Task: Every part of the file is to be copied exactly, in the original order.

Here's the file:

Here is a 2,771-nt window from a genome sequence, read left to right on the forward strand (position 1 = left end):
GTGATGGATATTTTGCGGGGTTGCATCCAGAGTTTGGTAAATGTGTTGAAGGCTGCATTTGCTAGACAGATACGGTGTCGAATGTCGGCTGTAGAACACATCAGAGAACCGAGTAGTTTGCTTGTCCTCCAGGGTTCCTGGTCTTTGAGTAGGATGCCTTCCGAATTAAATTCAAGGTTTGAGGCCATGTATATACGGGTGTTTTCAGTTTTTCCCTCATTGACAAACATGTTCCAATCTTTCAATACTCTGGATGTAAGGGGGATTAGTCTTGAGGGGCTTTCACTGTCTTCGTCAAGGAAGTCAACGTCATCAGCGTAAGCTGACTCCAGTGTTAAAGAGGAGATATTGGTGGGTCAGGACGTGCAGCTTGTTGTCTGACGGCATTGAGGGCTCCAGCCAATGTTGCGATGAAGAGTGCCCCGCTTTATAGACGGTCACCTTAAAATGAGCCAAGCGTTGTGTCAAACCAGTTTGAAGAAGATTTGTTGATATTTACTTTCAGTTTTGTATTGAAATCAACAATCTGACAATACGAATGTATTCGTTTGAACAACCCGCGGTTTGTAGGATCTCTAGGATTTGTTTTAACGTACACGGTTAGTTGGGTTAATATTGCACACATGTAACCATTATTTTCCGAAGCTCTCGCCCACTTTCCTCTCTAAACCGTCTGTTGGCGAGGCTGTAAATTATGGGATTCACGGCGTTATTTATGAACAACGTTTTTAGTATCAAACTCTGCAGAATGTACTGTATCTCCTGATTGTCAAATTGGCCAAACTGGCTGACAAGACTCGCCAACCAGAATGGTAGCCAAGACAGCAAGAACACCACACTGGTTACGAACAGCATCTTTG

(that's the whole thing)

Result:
Here is a 2,771-nt window from a genome sequence, read left to right on the forward strand (position 1 = left end):
GTGATGGATATTTTGCGGGGTTGCATCCAGAGTTTGGTAAATGTGTTGAAGGCTGCATTTGCTAGACAGATACGGTGTCGAATGTCGGCTGTAGAACACATCAGAGAACCGAGTAGTTTGCTTGTCCTCCAGGGTTCCTGGTCTTTGAGTAGGATGCCTTCCGAATTAAATTCAAGGTTTGAGGCCATGTATATACGGGTGTTTTCAGTTTTTCCCTCATTGACAAACATGTTCCAATCTTTCAATACTCTGGATGTAAGGGGGATTAGTCTTGAGGGGCTTTCACTGTCTTCGTCAAGGAAGTCAACGTCATCAGCGTAAGCTGACTCCAGTGTTAAAGAGGAGATATTGGTGGGTCAGGACGTGCAGCTTGTTGTCTGACGGCATTGAGGGCTCCAGCCAATGTTGCGATGAAGAGTGCCCCGCTTTATAGACGGTCACCTTAAAATGAGCCAAGCGTTGTGTCAAACCAGTTTGAAGAAGATTTGTTGATATTTACTTTCAGTTTTGTATTGAAATCAACAATCTGACAATACGAATGTATTCGTTTGAACAACCCGCGGTTTGTAGGATCTCTAGGATTTGTTTTAACGTACACGGTTAGTTGGGTTAATATTGCACACATGTAACCATTATTTTCCGAAGCTCTCGCCCACTTTCCTCTCTAAACCGTCTGTTGGCGAGGCTGTAAATTATGGGATTCACGGCGTTATTTATGAACAACGTTTTTAGTATCAAACTCTGCAGAATGTACTGTATCTCCTGATTGTCAAATTGGCCAAACTGGCTGACAAGACTCGCCAACCAGAATGGTAGCCAAGACAGCAAGAACACCACACTGGTTACGAACAGCATCTTTG